Village helps to change the ‘homeless state of mind’

“We’re not a shelter in the traditional understanding of the word,” begins Jim Fineran, Executive Director of the Village of Hope. Even so, he has all the admiration in the world for the shelter organizations in our area such as Diakoni, Halo, Christian Shelter, and the Joseph House. “These other organizations provide emergency shelter for […]

Mitzi Perdue: Epoch Center improving students’ lives

Up until just about a year ago, Hebron fourth-grader Steven (not his real name) wouldn’t speak. He rarely talked at home and he almost never talked at school. He had no friends and was extremely withdrawn. Instead of participating in PE, he’d just sit it out. There were some reasons for this.  His father had […]

Salisbury Urban Ministries helps with an array of needs

Did your parents ever use the phrase, “In a pickle?” It has an old-timey ring to it, but it means being in a really difficult situation. Jane Anderson (not her real name) was recently in about as big a pickle as a human being can be in. She had become pregnant by a man her […]

Horizons demonstrates measurable successes

The summer slide! It sounds like a fun outdoors activity, like maybe a waterslide, or a slide in one of our local parks. But it’s not.  It’s something less pleasant, less fun, and that if not addressed, it’s something that can blight a young person’s life. The “summer slide” refers to the fact that during […]

Bay Area Center helping people cope with disabilities

Will you accept a challenge?  The challenge is for the moment imagining that you are Martha Guthrie. By the way, Miss Martha doesn’t actually exist. She’s a composite of several women served by the Bay Area Center for Independent Living. You’ll probably find the experience of momentarily being Miss Martha a sobering one because you’re […]

Big Brothers, Big Sisters symbolize Mentoring Month

Did you know that January is National Mentoring Month? If so, you might wonder, “Why is there a need for such a month?” The answer is, having a named month helps raise awareness, not only of an important need, but also an important opportunity.  In the United States right now there are more than 9 […]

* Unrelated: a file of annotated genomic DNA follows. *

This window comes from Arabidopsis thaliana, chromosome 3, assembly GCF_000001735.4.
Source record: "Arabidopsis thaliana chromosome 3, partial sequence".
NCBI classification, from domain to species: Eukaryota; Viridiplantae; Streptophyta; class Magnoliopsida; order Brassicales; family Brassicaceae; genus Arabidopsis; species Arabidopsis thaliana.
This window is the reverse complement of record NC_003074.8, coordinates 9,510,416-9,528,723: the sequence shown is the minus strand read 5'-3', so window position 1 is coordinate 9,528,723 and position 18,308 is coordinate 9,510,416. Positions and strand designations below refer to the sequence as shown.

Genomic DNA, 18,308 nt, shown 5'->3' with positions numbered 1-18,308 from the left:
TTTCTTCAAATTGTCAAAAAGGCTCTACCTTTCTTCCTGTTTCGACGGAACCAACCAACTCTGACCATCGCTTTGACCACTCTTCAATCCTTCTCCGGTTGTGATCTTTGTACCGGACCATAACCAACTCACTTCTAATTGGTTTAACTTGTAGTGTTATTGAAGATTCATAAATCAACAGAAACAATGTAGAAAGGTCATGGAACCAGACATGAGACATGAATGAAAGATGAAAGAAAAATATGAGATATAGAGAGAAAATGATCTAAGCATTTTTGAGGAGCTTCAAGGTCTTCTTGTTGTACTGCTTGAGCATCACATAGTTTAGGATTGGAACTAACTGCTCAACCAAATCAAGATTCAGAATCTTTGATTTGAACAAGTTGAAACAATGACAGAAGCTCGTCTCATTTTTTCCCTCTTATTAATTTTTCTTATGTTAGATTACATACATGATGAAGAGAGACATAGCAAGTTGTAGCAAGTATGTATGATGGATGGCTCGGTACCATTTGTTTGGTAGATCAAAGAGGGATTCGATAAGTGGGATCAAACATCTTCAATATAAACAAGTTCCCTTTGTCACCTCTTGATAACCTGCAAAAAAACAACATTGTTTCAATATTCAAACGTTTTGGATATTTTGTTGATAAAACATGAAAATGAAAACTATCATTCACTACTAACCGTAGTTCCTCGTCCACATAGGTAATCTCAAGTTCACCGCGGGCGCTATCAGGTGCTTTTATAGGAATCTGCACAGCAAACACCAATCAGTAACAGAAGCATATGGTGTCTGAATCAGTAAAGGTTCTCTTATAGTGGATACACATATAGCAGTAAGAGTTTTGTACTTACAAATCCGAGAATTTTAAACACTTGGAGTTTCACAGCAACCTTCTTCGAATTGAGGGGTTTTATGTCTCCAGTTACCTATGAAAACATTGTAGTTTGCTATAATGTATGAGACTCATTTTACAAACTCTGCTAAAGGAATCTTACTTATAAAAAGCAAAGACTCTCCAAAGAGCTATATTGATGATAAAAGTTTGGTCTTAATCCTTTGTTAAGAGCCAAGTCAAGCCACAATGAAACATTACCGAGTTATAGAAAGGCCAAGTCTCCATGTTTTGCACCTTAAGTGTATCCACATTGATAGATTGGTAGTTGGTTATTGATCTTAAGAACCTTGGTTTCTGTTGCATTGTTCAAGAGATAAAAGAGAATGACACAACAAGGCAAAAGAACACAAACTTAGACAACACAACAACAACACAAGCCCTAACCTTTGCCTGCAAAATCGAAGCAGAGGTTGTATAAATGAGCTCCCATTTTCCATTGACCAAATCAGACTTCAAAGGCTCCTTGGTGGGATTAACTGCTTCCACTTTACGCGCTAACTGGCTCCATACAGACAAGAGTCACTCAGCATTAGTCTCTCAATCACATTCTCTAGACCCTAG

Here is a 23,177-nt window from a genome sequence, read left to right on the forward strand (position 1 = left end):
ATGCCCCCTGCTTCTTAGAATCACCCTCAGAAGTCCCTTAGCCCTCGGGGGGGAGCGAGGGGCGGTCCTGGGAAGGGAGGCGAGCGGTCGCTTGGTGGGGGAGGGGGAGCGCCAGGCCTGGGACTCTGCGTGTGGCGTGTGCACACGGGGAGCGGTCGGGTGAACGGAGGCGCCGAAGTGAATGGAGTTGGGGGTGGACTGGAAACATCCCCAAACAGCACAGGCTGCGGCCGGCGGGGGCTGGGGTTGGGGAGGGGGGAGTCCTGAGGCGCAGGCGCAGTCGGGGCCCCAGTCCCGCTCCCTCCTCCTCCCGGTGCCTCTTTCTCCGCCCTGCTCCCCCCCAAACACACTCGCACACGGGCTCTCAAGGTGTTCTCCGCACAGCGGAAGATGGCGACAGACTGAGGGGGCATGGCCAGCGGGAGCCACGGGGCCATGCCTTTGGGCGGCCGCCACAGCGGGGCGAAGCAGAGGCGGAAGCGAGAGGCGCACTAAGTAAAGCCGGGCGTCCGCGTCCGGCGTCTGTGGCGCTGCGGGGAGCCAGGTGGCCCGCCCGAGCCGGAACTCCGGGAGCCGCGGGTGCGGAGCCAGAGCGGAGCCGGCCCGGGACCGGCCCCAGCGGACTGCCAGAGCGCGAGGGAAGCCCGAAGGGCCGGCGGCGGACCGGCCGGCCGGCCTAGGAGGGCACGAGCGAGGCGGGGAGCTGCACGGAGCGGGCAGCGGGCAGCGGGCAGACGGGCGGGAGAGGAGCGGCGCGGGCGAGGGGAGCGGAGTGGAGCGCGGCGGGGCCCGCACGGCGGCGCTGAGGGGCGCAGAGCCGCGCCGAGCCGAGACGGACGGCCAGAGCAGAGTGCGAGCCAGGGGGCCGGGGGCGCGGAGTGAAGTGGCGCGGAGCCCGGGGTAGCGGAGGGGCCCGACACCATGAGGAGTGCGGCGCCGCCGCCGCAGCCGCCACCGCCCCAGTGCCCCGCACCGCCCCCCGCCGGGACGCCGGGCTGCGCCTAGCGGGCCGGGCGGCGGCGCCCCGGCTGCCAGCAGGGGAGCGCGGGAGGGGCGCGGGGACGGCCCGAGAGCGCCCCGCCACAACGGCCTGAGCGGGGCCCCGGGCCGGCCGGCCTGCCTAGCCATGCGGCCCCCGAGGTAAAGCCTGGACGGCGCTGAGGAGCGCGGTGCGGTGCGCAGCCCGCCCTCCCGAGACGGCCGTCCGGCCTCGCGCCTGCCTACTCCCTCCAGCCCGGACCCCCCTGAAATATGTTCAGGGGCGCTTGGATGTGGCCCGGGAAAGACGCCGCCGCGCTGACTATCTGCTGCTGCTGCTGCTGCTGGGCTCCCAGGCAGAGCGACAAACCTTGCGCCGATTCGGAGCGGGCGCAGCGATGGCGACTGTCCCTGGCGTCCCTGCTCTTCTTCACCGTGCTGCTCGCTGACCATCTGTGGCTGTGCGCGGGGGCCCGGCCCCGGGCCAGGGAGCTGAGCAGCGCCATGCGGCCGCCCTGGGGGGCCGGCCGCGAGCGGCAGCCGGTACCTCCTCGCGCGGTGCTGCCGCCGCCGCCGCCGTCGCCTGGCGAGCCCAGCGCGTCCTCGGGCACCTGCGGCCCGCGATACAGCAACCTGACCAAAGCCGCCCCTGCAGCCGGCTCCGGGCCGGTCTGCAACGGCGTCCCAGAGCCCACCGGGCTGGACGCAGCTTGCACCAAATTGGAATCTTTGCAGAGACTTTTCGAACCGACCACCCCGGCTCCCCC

Life Crisis Center: Where pain is replaced with hope, healing

“Just so you know, I’ve been through these things and it is more than OK to tell.” These words were penciled on a 3-by-5 card in the childish scrawl of an 8-year-old. They’re directed to other children who come to the Life Crisis Center here in Salisbury. When you know the story behind them, you […]

Mitzi Perdue: Adib Sha’ar is a Syrian scholar who helps protect democracy

The civil war currently raging in Syria is 5,730 miles and seven time zones distant from Salisbury.  It’s hard to imagine that a civil war so many miles and so many time zones away is actually having an impact on our region. But nevertheless, it’s true. The Syrian civil war has meant four new residents […]

Mitzi Perdue: The surprising story of Dr. Khaled Hasan

If you were to pass Khaled Hasan walking on the campus at the University of Maryland, Eastern Shore he’d probably look to you pretty much like any American you might encounter. Well, maybe he’s a little different because he is a tad more handsome than average.

Still, his clothes, his walk, even his expressions do not give away the fact that this man and his family have an extraordinary story to tell. They’re also a blessing to our area.